I was a bit of a misfit. I did not smoke, I hadn’t yet had my first drink and I was considered puritanical and uptight in an environment where it was assumed that creative people were sexually promiscuous. I don’t quite remember how I ended up straying into an unlikely involvement with a fellow student who was studying to be a cinematographer. Quite soon I knew that the relationship was wrong for me. Warning bells began sounding the day the man suddenly grabbed a razor blade and opened up his wrists when we had an argument and I told him I no longer wanted to be with him. In absolute horror I watched him wrap his scratched wrists in strips of white Band-Aid and calmly smoke a cigarette, his eyes fixed on me in a cold, hard stare. It could have been a bad movie, except this was my life, it was happening to me. I knew I was being manipulated and blackmailed, yet I was terrified. I didn’t end the relationship that day.
The next time we met I was categorical that I was not going to allow myself to be emotionally and mentally bullied. When I told him that it was over between us he sprang up from the floor where he had been lounging, pinned me to the ground and lay on top of me, trying to sexually force himself on me. I slapped him. He hit me hard, grabbed me by my arm, shoved me around, slapped me and pushed me against the wall. My face was burning up with pain and anger. I pushed him away, walked out and took a rickshaw back home. My right cheek was now a purplish blue mass. Initially, I told my family that I had walked into a door.
But I had resolved that I was never going to be a woman who would hide abuse because of a misplaced sense of embarrassment. I was determined to complain officially to the campus authorities and contemplated going to the police. But this was still the early nineties. There were no sexual harassment guidelines, there was no rape law, there was no environment of support that is available to women in these situations today. Still, I took the faculty into confidence. Some of my teachers were progressive feminists themselves. They were empathetic but also practical. They explained that I still had two years of my programme left before I would get my degree. The university was unlikely to act on a ‘he said, she said’ complaint.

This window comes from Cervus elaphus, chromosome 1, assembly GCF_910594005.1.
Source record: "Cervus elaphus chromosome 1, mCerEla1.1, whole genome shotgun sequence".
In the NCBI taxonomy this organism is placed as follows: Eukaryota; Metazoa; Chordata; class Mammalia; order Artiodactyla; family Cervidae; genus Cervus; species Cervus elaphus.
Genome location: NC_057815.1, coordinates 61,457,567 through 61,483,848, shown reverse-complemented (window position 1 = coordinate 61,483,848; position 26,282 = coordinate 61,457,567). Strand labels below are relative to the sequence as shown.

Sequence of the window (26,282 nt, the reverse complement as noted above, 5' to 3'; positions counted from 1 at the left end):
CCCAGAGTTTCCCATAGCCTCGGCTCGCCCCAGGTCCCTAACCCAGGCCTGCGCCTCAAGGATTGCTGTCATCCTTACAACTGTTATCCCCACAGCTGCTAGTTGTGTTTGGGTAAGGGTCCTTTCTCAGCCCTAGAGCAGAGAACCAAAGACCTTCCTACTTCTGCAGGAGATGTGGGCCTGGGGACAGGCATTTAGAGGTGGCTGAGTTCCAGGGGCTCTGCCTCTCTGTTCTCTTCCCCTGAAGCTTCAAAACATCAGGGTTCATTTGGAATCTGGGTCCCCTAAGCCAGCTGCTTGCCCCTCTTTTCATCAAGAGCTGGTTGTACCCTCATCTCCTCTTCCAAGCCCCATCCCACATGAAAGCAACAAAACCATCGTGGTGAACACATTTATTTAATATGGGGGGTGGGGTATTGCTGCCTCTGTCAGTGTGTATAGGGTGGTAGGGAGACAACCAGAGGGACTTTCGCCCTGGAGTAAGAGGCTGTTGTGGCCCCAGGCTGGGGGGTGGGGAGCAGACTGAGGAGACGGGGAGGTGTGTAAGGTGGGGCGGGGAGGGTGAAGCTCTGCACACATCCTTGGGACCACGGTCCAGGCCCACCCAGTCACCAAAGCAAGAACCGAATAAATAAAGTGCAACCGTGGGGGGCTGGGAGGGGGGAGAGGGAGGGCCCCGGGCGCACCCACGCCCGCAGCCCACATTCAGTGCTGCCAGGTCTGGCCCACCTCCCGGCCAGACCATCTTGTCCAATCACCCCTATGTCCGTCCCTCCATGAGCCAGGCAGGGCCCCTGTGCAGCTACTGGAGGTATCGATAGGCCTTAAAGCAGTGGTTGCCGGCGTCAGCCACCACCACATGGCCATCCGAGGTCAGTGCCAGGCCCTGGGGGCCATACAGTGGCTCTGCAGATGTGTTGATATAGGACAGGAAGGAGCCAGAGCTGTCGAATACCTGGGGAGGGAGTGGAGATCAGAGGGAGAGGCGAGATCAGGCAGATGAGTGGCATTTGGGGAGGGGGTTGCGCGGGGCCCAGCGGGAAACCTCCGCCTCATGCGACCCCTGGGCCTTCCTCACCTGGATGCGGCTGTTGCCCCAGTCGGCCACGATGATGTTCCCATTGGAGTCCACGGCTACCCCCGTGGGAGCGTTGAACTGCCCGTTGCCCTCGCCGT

To reiterate, at the time, there were no mandated sexual harassment committees in existence. The Vishaka Guidelines would only be passed in 1997 and the Domestic Violence Act even later, in 2005. To review the options I had, I went to meet lawyers who worked in a women’s collective. Could I take this to court, I asked? They told me, as kindly as they could, that I would spend the next two decades in court and the fact that the violence had taken place within a relationship would only be held against me.
I spoke to other students and discovered that other women too had been hit and abused by the same man who had done this to me. But they weren’t willing to put their names down on any kind of official petition asking for his expulsion. For all the fight I thought I had in me, I was effectively helpless. The most I managed was to get myself placed in a separate working group where I would never have to interact with him again. As I went about my work on campus as bravely as I could, I could hear the sniggers and the gossip behind my back. It was I who was considered the troublemaker, not the actual perpetrator.
In 1994 when I applied for my first job at New Delhi Television Limited (NDTV) I had only one request. If ‘that man’ from Jamia was going to be hired as a cameraman (remember, private television had not yet taken off in India and the pool of trained people available was very small), I could not accept the job. They agreed. And I never saw him again. It was perhaps the most isolating experience of my adult life.
Much later in life, I would discover that I was not alone; almost every young woman I knew had experienced something essentially similar-not just out on the streets, but within the so-called safe zone. This was not startling for a country in which government data itself shows that even today, 90 per cent of Indian women who have been sexually abused know their assaulter. What broke us internally and what we could not fight publicly was the abuse we experienced within the circle of trust. We could slap the molester on the local train but were almost never able to say out loud that among our uncles, cousins and family friends were sexual predators who had manipulated us into feeling a shame that should have been theirs. We buried it deep within us, unable, even years later, to excavate the pain, the anger and the confusion.